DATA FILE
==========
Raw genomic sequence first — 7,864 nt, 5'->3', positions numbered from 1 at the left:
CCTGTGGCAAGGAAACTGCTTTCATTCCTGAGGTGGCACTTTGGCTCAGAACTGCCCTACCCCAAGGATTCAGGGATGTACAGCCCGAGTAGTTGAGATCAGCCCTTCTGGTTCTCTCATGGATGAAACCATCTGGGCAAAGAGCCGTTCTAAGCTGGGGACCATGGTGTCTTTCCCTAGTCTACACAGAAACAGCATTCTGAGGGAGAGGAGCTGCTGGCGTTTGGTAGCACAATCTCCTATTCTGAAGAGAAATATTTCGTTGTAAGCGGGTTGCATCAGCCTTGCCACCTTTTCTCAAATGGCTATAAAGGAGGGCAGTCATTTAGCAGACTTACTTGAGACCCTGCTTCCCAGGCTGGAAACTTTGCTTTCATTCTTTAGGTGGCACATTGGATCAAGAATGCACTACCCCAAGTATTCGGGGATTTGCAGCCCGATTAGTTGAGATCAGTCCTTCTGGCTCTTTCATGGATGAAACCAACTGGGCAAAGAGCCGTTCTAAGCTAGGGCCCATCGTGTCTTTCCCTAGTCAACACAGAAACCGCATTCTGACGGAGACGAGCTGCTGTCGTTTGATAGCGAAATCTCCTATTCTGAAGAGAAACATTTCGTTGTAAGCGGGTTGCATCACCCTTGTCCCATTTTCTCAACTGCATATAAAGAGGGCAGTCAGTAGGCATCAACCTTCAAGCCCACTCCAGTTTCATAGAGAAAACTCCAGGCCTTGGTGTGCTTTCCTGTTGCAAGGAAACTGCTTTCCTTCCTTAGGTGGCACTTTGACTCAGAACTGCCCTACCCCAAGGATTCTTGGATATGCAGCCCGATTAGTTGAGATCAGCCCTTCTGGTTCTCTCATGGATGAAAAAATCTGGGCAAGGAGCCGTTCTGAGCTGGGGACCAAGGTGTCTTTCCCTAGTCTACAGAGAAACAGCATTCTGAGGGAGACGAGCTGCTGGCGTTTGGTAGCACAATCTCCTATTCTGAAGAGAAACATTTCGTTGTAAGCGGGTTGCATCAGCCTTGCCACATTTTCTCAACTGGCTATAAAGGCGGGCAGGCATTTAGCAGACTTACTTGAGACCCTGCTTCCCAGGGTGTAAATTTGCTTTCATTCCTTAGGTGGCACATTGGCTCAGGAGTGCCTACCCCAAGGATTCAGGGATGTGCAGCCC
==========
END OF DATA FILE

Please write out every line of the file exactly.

Raw genomic sequence first — 7,864 nt, 5'->3', positions numbered from 1 at the left:
CCTGTGGCAAGGAAACTGCTTTCATTCCTGAGGTGGCACTTTGGCTCAGAACTGCCCTACCCCAAGGATTCAGGGATGTACAGCCCGAGTAGTTGAGATCAGCCCTTCTGGTTCTCTCATGGATGAAACCATCTGGGCAAAGAGCCGTTCTAAGCTGGGGACCATGGTGTCTTTCCCTAGTCTACACAGAAACAGCATTCTGAGGGAGAGGAGCTGCTGGCGTTTGGTAGCACAATCTCCTATTCTGAAGAGAAATATTTCGTTGTAAGCGGGTTGCATCAGCCTTGCCACCTTTTCTCAAATGGCTATAAAGGAGGGCAGTCATTTAGCAGACTTACTTGAGACCCTGCTTCCCAGGCTGGAAACTTTGCTTTCATTCTTTAGGTGGCACATTGGATCAAGAATGCACTACCCCAAGTATTCGGGGATTTGCAGCCCGATTAGTTGAGATCAGTCCTTCTGGCTCTTTCATGGATGAAACCAACTGGGCAAAGAGCCGTTCTAAGCTAGGGCCCATCGTGTCTTTCCCTAGTCAACACAGAAACCGCATTCTGACGGAGACGAGCTGCTGTCGTTTGATAGCGAAATCTCCTATTCTGAAGAGAAACATTTCGTTGTAAGCGGGTTGCATCACCCTTGTCCCATTTTCTCAACTGCATATAAAGAGGGCAGTCAGTAGGCATCAACCTTCAAGCCCACTCCAGTTTCATAGAGAAAACTCCAGGCCTTGGTGTGCTTTCCTGTTGCAAGGAAACTGCTTTCCTTCCTTAGGTGGCACTTTGACTCAGAACTGCCCTACCCCAAGGATTCTTGGATATGCAGCCCGATTAGTTGAGATCAGCCCTTCTGGTTCTCTCATGGATGAAAAAATCTGGGCAAGGAGCCGTTCTGAGCTGGGGACCAAGGTGTCTTTCCCTAGTCTACAGAGAAACAGCATTCTGAGGGAGACGAGCTGCTGGCGTTTGGTAGCACAATCTCCTATTCTGAAGAGAAACATTTCGTTGTAAGCGGGTTGCATCAGCCTTGCCACATTTTCTCAACTGGCTATAAAGGCGGGCAGGCATTTAGCAGACTTACTTGAGACCCTGCTTCCCAGGGTGTAAATTTGCTTTCATTCCTTAGGTGGCACATTGGCTCAGGAGTGCCTACCCCAAGGATTCAGGGATGTGCAGCCC